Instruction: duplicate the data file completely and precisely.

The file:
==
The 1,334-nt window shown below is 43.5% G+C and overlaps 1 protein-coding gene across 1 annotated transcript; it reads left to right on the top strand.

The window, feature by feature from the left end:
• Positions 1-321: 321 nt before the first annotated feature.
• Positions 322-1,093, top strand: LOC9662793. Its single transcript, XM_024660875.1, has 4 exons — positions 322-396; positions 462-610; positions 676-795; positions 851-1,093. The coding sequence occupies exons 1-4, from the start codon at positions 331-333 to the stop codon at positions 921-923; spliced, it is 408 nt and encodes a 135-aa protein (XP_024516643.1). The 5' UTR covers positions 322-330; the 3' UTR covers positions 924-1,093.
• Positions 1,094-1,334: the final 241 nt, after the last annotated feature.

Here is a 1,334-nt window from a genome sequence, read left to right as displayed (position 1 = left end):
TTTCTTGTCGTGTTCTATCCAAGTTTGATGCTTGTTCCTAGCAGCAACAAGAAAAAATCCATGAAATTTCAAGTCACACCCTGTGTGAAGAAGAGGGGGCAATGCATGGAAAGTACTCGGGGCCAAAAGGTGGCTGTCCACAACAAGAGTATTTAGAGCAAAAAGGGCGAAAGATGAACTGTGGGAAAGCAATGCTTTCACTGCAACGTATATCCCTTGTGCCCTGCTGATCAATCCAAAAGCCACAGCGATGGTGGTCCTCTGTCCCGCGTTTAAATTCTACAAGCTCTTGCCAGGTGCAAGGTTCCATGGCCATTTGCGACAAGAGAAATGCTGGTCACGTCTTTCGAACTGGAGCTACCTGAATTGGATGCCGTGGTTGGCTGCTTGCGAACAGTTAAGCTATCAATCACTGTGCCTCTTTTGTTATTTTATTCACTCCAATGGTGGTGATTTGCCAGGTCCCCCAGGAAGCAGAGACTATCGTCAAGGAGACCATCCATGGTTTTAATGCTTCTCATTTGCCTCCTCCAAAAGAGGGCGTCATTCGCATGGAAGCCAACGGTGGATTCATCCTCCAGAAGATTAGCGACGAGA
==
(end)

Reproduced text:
The 1,334-nt window shown below is 43.5% G+C and overlaps 1 protein-coding gene across 1 annotated transcript; it reads left to right on the top strand.

The window, feature by feature from the left end:
• Positions 1-321: 321 nt before the first annotated feature.
• Positions 322-1,093, top strand: LOC9662793. Its single transcript, XM_024660875.1, has 4 exons — positions 322-396; positions 462-610; positions 676-795; positions 851-1,093. The coding sequence occupies exons 1-4, from the start codon at positions 331-333 to the stop codon at positions 921-923; spliced, it is 408 nt and encodes a 135-aa protein (XP_024516643.1). The 5' UTR covers positions 322-330; the 3' UTR covers positions 924-1,093.
• Positions 1,094-1,334: the final 241 nt, after the last annotated feature.

Here is a 1,334-nt window from a genome sequence, read left to right as displayed (position 1 = left end):
TTTCTTGTCGTGTTCTATCCAAGTTTGATGCTTGTTCCTAGCAGCAACAAGAAAAAATCCATGAAATTTCAAGTCACACCCTGTGTGAAGAAGAGGGGGCAATGCATGGAAAGTACTCGGGGCCAAAAGGTGGCTGTCCACAACAAGAGTATTTAGAGCAAAAAGGGCGAAAGATGAACTGTGGGAAAGCAATGCTTTCACTGCAACGTATATCCCTTGTGCCCTGCTGATCAATCCAAAAGCCACAGCGATGGTGGTCCTCTGTCCCGCGTTTAAATTCTACAAGCTCTTGCCAGGTGCAAGGTTCCATGGCCATTTGCGACAAGAGAAATGCTGGTCACGTCTTTCGAACTGGAGCTACCTGAATTGGATGCCGTGGTTGGCTGCTTGCGAACAGTTAAGCTATCAATCACTGTGCCTCTTTTGTTATTTTATTCACTCCAATGGTGGTGATTTGCCAGGTCCCCCAGGAAGCAGAGACTATCGTCAAGGAGACCATCCATGGTTTTAATGCTTCTCATTTGCCTCCTCCAAAAGAGGGCGTCATTCGCATGGAAGCCAACGGTGGATTCATCCTCCAGAAGATTAGCGACGAGA